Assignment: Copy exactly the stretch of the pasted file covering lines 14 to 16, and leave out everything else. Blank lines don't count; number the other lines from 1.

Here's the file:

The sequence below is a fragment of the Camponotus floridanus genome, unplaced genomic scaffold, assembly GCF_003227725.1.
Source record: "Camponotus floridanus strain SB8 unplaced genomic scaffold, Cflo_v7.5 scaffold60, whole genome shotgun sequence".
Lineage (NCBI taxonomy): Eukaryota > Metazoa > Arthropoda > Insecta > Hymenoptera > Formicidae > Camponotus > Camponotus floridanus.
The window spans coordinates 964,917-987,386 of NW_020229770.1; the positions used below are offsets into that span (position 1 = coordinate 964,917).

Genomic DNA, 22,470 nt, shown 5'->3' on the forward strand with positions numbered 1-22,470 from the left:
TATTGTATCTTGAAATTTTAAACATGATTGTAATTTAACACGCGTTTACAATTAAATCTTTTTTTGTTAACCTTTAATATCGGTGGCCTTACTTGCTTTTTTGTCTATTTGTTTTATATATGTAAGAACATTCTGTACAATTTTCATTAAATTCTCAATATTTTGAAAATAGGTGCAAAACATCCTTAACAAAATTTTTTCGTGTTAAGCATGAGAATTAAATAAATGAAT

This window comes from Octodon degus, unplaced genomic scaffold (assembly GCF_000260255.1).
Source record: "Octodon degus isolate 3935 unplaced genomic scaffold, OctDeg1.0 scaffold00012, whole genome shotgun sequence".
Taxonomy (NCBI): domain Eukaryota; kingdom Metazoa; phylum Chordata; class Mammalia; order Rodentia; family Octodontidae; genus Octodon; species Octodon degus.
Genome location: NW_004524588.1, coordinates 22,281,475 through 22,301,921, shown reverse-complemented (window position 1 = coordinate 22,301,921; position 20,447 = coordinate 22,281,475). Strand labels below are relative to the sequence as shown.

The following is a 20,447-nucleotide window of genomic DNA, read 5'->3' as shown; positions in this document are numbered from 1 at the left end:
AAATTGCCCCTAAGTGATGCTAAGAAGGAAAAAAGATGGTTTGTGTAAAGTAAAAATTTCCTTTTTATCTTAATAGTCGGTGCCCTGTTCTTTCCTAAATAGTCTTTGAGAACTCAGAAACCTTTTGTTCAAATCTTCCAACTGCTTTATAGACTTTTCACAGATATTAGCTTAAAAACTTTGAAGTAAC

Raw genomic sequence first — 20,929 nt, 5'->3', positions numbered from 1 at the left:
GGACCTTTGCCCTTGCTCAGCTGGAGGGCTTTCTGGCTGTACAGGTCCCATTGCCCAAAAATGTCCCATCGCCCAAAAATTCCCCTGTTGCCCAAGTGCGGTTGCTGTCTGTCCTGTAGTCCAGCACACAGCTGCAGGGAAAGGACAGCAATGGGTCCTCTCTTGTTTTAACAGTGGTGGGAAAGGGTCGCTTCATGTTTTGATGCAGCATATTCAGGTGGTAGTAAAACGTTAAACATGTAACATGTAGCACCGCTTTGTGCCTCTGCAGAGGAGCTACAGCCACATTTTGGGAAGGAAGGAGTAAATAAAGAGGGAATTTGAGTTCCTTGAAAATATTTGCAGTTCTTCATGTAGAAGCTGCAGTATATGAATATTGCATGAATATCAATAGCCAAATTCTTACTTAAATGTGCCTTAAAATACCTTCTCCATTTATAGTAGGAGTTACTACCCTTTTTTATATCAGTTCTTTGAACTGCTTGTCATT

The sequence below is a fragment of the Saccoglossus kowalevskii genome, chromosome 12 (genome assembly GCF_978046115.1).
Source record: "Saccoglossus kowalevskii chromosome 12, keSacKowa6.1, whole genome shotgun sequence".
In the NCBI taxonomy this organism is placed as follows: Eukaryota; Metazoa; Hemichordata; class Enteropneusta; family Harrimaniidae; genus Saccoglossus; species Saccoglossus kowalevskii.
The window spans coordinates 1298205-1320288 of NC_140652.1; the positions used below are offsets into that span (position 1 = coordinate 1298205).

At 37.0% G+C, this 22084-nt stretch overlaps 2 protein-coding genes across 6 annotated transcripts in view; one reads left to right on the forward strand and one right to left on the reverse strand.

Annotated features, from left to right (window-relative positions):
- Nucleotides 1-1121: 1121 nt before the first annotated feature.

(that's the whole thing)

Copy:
GGACCTTTGCCCTTGCTCAGCTGGAGGGCTTTCTGGCTGTACAGGTCCCATTGCCCAAAAATGTCCCATCGCCCAAAAATTCCCCTGTTGCCCAAGTGCGGTTGCTGTCTGTCCTGTAGTCCAGCACACAGCTGCAGGGAAAGGACAGCAATGGGTCCTCTCTTGTTTTAACAGTGGTGGGAAAGGGTCGCTTCATGTTTTGATGCAGCATATTCAGGTGGTAGTAAAACGTTAAACATGTAACATGTAGCACCGCTTTGTGCCTCTGCAGAGGAGCTACAGCCACATTTTGGGAAGGAAGGAGTAAATAAAGAGGGAATTTGAGTTCCTTGAAAATATTTGCAGTTCTTCATGTAGAAGCTGCAGTATATGAATATTGCATGAATATCAATAGCCAAATTCTTACTTAAATGTGCCTTAAAATACCTTCTCCATTTATAGTAGGAGTTACTACCCTTTTTTATATCAGTTCTTTGAACTGCTTGTCATT

The sequence below is a fragment of the Saccoglossus kowalevskii genome, chromosome 12 (genome assembly GCF_978046115.1).
Source record: "Saccoglossus kowalevskii chromosome 12, keSacKowa6.1, whole genome shotgun sequence".